The relationship between english language learner status and music ensemble participation

Julie A. Lorah*, Elizabeth A. Sanders, Steven Morrison

*Corresponding author for this work

Research output: Contribution to journalArticlepeer-review

11 Scopus citations


Authors of previous research have reported that U.S. English language learner (ELL) students participate in school-sponsored music ensembles (band, orchestra, and choir) at a lower rate than their native-English-speaking peers (non-ELLs). The current study examined this phenomenon using a nationally representative sample of U.S. 10th graders (14- to 16-year-olds across 751 high schools, N = 15,011) to estimate school music ensemble participation rates for ELL and non-ELL students. Consistent with prior research, initial results indicated that individual ELL status was a significant, negative predictor of participation. However, when our analyses took into account student socioeconomic status and academic achievement, results provided no evidence that ELL students participate in ensembles at different rates than non-ELL students. Results also indicate that school membership accounted for different ensemble participation rates. It may be that lack of opportunity - not lack of interest - explains the gap between ELL and non-ELL music participation that has been observed in prior research.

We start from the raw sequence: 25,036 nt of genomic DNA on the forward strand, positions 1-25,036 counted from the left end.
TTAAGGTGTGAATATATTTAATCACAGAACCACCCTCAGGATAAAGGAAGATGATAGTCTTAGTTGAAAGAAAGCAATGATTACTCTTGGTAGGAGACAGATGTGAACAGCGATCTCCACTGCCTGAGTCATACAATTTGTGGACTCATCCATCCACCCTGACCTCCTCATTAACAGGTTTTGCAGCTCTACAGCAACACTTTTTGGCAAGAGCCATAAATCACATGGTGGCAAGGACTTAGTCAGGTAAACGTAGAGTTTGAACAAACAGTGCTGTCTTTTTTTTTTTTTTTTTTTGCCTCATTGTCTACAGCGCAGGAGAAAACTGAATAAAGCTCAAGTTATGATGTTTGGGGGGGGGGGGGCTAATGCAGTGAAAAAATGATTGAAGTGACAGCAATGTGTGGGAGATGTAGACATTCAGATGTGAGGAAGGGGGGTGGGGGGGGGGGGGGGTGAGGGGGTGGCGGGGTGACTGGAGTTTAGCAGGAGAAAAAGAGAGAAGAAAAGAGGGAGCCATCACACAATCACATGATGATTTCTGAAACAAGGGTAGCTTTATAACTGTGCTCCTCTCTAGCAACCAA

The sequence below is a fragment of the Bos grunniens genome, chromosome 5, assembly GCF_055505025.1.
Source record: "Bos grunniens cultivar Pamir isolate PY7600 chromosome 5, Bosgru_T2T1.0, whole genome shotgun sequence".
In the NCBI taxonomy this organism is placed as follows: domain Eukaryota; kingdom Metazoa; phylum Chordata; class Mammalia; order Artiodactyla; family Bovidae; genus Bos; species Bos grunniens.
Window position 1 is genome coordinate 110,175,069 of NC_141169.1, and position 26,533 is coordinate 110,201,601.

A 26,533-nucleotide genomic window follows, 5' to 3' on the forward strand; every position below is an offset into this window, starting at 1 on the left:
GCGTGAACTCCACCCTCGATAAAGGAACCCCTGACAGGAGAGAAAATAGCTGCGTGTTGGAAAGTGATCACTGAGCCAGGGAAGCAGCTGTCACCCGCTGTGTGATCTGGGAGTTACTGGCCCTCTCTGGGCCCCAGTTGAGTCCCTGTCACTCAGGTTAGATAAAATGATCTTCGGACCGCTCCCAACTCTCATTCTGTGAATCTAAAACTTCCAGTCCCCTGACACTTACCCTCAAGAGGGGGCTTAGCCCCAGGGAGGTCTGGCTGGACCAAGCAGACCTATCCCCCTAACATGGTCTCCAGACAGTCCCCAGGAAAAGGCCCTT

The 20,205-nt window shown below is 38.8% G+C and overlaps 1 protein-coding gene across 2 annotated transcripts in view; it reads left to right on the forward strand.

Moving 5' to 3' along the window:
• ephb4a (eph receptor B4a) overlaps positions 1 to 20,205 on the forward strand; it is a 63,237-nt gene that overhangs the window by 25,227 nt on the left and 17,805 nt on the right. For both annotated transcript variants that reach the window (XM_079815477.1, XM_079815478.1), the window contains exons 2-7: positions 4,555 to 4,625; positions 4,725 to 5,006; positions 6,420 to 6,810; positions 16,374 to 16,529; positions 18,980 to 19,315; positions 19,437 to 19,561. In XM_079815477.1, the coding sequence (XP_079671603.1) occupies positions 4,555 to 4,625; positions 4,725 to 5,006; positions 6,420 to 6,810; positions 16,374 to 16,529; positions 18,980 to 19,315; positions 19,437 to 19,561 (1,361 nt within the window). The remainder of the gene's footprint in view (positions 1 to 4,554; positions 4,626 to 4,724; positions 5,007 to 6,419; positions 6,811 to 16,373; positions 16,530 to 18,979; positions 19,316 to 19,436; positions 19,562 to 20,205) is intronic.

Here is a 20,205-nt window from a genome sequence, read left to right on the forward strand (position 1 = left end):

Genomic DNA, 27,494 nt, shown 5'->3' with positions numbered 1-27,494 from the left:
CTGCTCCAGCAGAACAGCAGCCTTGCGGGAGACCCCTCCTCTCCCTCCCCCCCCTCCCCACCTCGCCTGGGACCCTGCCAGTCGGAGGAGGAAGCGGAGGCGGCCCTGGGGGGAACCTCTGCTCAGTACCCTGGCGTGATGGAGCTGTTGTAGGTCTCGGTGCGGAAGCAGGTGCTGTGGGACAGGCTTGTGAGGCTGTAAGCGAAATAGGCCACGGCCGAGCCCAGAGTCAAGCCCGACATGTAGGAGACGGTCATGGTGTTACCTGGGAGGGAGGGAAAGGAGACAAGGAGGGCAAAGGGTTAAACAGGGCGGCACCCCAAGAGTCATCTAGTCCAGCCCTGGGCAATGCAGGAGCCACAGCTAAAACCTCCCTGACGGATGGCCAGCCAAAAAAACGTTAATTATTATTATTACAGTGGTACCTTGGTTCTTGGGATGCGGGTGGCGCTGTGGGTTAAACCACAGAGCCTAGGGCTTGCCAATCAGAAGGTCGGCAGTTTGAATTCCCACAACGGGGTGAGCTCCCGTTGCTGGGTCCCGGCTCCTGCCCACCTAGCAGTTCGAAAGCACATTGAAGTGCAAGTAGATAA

Original languageEnglish (US)
Pages (from-to)234-244
Number of pages11
JournalJournal of Research in Music Education
Issue number3
StatePublished - Oct 1 2014


  • English language learners
  • ensemble participation
  • multilevel modeling
  • music education
  • school effects

ASJC Scopus subject areas

  • Education
  • Music

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